The ideal spot on which to focus is the subject. However, since the subject of a silhouette is so dark, the camera may have difficulty locking on the focus. Here’s what you can do to deal with this:
- Manually focus the camera on your subject.
- Focus on the subject’s edge, where there will be more of a contrast difference between the darkened subject and the brighter background.
- Focus on the brightest section of the image, half depress the shutter and keep it there, move the camera to frame your subject, and now take the shot.
If your camera has Active D-Lighting, make sure it’s turned off, otherwise it will try to force the camera to correctly expose for the subject that you want to be in shadow. Some COOLPIX and DSLRs have a Silhouette Scene/Effects mode which automatically turns off D-Lighting and selects the exposure for the scene’s brightest area.
The stronger the silhouetted subject’s shape, the more successful the image. While a silhouetted subject can show some detail, the less there is visible, the more punchy the end result. Full-length silhouettes of people work best when your subject wears fitted rather than loose clothing. Whether you go for a full-length shot or a close-up shot of their face, shoot them in profile – this gives a more recognisable and interesting result than if you capture them face-on.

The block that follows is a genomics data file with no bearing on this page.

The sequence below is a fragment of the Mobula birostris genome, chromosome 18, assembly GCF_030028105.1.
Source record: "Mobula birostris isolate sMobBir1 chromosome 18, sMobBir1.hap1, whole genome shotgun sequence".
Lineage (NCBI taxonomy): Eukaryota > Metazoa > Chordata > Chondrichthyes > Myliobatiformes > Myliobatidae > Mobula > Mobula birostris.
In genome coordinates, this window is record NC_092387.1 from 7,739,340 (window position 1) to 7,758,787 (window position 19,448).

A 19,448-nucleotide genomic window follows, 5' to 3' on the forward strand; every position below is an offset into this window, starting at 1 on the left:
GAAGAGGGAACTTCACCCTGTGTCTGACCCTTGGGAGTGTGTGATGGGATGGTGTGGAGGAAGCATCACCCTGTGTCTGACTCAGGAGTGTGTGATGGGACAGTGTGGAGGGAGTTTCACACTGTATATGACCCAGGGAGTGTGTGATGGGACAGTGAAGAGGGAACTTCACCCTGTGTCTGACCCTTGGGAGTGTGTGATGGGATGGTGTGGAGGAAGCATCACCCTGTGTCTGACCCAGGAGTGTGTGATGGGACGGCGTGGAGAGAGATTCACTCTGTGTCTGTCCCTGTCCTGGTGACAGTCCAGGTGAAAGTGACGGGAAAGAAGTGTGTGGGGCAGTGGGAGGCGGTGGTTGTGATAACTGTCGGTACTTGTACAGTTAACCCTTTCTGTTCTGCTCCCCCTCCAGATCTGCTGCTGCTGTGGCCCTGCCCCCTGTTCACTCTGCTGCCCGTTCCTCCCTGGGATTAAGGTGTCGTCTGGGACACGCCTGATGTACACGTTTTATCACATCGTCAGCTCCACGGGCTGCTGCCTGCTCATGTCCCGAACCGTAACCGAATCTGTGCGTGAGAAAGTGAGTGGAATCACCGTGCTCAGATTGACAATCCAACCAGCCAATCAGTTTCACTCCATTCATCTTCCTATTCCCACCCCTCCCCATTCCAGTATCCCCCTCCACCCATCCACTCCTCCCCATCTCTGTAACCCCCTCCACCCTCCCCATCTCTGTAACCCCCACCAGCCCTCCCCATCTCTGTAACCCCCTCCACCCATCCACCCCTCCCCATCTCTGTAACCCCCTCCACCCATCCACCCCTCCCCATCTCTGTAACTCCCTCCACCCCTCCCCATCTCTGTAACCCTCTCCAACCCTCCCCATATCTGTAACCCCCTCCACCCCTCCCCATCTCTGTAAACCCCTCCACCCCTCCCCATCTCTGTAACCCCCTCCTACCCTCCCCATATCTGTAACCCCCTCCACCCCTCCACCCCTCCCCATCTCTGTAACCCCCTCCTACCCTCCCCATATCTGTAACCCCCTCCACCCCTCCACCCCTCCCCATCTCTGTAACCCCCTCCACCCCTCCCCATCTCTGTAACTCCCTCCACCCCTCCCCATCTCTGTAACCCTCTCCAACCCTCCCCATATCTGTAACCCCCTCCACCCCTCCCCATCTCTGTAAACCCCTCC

- Create silhouettes indoors by making sure there is more light on the background than on the subject.
- Another way to shoot silhouettes is in the studio; set up lights to backlight a subject against a white background – for a fun look, add coloured gels to the lights.
- Ensure your subject is sharp by using as small an aperture as possible. In post-production, add more contrast to make the silhouette even more dramatic.
- PS It’s basic, we know, but do remember to turn off the flash!